As small children, we all fought our parents about taking naps.
We were so afraid we might somehow miss something exciting that we would struggle to stay awake as long as possible, until sheer exhaustion finally won out. Now that we are adults, it seems as though we would give almost anything to stop in the middle of the day for a nice long nap. The Spanish concept of a siesta – a two-hour rest period in the middle of the day after lunch – seems almost too good to be true.1
Unfortunately, the siesta has not become part of mainstream American culture.
Instead, we struggle to stay awake through a full day at work and commute time, five days out of the week. Add in time for dinner and relaxing with the family, and it’s little wonder we stumble through our day feeling like we are about to nod off.
What can be done about this problem? In fact, our Spanish friends may have had the right idea all along. Napping during the day has some surprising health benefits. Read further to see why a catnap in the middle of your hectic day helps you feel energized and refreshed.
If you have ever had a swollen arm, foot, or leg following an accident, the swelling is part of the body’s natural defense mechanisms to prevent further damage. If the body senses soft tissue damage, such as from a fall, white blood cells and other anti-inflammatory substances (caked cytokines) will rush to the site of the injury to fight off any foreign bodies that could cause infection.
This process is called an immune response. However, there are some diseases in which the immune system goes into overdrive and starts the immune response process when there has not actually been an injury. These autoimmune diseases include fibromyalgia, lupus, cardiac disease, diabetes, and arthritis.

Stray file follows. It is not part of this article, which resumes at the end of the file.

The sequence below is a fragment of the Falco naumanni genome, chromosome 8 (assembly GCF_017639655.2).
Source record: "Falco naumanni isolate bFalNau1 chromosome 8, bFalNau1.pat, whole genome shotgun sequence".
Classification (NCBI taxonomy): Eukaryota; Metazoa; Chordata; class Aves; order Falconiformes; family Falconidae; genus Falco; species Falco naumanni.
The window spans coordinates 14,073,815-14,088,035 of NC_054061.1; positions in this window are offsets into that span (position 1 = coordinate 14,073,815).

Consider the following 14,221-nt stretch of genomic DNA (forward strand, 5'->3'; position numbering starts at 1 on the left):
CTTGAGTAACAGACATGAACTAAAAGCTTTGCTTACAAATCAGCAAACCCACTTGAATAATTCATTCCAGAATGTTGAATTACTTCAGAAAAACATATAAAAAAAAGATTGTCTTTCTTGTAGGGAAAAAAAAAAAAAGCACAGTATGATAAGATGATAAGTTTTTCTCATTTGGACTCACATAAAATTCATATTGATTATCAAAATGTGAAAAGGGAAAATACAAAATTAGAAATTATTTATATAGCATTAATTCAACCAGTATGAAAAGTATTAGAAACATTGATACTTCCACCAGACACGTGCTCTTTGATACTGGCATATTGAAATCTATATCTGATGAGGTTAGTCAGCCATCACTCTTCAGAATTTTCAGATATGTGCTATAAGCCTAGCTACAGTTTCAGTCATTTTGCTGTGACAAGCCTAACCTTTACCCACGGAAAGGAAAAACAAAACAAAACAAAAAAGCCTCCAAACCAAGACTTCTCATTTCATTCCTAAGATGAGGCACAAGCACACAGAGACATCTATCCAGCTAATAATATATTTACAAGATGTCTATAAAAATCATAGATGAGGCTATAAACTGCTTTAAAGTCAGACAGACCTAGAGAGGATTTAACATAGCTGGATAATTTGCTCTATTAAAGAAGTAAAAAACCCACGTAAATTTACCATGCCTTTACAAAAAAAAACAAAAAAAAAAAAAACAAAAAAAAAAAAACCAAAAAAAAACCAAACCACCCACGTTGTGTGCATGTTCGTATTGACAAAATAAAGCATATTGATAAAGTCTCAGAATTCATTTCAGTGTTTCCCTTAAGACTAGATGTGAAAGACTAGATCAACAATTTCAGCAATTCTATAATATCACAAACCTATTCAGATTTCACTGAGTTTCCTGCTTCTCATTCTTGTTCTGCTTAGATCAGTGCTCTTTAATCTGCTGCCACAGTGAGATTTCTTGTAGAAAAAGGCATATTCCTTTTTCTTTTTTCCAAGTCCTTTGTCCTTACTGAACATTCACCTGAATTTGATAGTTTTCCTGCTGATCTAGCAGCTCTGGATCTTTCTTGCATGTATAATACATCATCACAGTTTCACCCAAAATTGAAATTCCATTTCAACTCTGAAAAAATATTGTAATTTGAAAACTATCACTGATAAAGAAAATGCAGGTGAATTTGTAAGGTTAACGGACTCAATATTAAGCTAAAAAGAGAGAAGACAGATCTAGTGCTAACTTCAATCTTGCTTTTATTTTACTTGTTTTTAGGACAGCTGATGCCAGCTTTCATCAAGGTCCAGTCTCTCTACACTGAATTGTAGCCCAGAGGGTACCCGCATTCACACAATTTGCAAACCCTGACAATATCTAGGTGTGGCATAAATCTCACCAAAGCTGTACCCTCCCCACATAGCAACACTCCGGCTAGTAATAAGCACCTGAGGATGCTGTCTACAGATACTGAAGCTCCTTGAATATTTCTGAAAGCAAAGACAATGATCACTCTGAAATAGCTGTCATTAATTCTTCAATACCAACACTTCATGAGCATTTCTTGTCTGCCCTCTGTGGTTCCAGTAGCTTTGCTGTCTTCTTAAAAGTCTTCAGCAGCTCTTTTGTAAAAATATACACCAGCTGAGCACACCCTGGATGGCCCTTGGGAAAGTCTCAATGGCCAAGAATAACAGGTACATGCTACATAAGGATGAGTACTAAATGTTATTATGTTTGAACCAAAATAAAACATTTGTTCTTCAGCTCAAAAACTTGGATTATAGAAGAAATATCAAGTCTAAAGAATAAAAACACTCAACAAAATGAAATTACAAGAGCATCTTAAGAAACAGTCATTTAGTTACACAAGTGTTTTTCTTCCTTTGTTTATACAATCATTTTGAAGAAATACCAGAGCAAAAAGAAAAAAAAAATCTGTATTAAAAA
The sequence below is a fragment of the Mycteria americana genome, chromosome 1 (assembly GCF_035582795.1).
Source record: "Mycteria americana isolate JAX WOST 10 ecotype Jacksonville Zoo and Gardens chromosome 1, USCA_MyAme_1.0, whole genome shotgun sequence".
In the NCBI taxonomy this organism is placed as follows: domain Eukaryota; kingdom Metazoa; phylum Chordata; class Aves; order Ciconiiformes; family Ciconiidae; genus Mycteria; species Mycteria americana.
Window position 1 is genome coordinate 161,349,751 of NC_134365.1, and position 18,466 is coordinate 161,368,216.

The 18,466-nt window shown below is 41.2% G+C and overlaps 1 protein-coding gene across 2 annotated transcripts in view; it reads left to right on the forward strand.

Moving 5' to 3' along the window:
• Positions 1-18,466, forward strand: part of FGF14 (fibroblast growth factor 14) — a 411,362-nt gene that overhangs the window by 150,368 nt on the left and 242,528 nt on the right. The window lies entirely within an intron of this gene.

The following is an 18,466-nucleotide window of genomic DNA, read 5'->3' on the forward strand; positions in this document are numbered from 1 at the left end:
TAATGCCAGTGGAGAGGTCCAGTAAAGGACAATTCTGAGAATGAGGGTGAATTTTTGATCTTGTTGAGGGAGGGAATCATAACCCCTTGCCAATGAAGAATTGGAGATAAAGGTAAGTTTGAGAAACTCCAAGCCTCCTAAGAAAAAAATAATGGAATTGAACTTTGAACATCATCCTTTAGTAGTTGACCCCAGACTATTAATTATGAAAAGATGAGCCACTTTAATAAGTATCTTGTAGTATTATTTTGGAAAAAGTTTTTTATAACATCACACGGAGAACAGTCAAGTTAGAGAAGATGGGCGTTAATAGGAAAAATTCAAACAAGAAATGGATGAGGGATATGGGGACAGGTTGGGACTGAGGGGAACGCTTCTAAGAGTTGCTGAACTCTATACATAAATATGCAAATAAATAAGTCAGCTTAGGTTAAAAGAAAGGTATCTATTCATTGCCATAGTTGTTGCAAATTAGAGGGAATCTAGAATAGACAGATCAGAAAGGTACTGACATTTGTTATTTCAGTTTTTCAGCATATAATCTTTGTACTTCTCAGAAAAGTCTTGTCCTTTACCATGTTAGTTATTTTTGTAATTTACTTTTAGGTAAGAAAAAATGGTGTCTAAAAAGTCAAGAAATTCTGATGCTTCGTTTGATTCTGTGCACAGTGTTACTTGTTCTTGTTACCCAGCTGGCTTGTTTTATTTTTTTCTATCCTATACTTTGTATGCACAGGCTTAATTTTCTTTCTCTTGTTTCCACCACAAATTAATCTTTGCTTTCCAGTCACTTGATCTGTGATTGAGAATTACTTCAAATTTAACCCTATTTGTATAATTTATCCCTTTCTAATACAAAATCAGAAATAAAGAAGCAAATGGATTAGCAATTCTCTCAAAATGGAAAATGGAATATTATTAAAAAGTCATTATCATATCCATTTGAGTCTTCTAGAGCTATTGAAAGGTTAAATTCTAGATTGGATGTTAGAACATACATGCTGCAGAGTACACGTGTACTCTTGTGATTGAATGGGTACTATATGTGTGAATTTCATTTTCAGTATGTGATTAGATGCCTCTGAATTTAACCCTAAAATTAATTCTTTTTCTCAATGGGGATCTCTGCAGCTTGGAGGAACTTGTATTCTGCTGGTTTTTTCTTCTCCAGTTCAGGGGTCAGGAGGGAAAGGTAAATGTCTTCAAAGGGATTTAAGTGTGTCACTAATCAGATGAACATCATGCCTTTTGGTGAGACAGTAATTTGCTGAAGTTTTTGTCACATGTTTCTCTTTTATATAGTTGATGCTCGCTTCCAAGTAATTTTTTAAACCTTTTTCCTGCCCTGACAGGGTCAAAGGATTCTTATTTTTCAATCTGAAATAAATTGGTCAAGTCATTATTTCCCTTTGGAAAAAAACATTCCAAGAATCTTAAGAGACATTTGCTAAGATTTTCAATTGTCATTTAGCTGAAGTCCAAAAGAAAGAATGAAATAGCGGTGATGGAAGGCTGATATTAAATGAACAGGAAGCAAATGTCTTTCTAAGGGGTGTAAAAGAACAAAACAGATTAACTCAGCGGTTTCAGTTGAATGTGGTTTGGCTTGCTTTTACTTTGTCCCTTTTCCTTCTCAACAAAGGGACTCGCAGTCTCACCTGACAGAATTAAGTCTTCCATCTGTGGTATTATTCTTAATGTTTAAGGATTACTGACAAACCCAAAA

What does napping have to do with this? As stated above, cytokines play a crucial role in helping the body fight off infection. However, patients who suffer from autoimmune disorders also often have chronic insomnia as a result of pain.
A 2007 article in the journal Sleep Medicine Clinics looked at the connection between chronic elevated cytokine levels and chronic inflammation.2 The researchers found that subjects with chronic elevated cytokine levels and chronic inflammation were also likely to have chronic insomnia.
Reduces obesity risk
Your patients probably all have made a New Year’s resolution to lose weight.
However, one of the most surefire ways for them to undo all the work is by not getting enough sleep. A 1999 Lancet article that looked at carbohydrate metabolism, thyroid function, hypothalamo-pituitary-adrenal axis activity, and sympathovagal balance in 11 healthy young men who were restricted to four hours of sleep for six nights.3
At the end of the sixth night, measurements were taken, and then participants were allowed 12 nights in bed for another six nights. The researchers found that glucose tolerance and sympathetic nervous system activity were both increased during the sleep-debt period. They surmised a connection between lack of sleep, and carbohydrate metabolism and endocrine function.3
The practical upshot of these studies is to show that the body is working hard at repairing itself during sleep. Even a quick nap can help refresh you and give your brain a chance to reset,
- History of the siesta.org. Accessed 1/17/2017.
- Basta M, Chrousos GP, Vela-Bueno A, Vgontzas AN. (2007). CHRONIC INSOMNIA AND STRESS SYSTEM. Sleep Medicine Clinics, 2(2), 279-291.
- Spiegel K1, Leproult R, Van Cauter E. (1999). Impact of sleep debt on metabolic and endocrine function. Lancet. Oct 23, 354(9188), 1435-1439.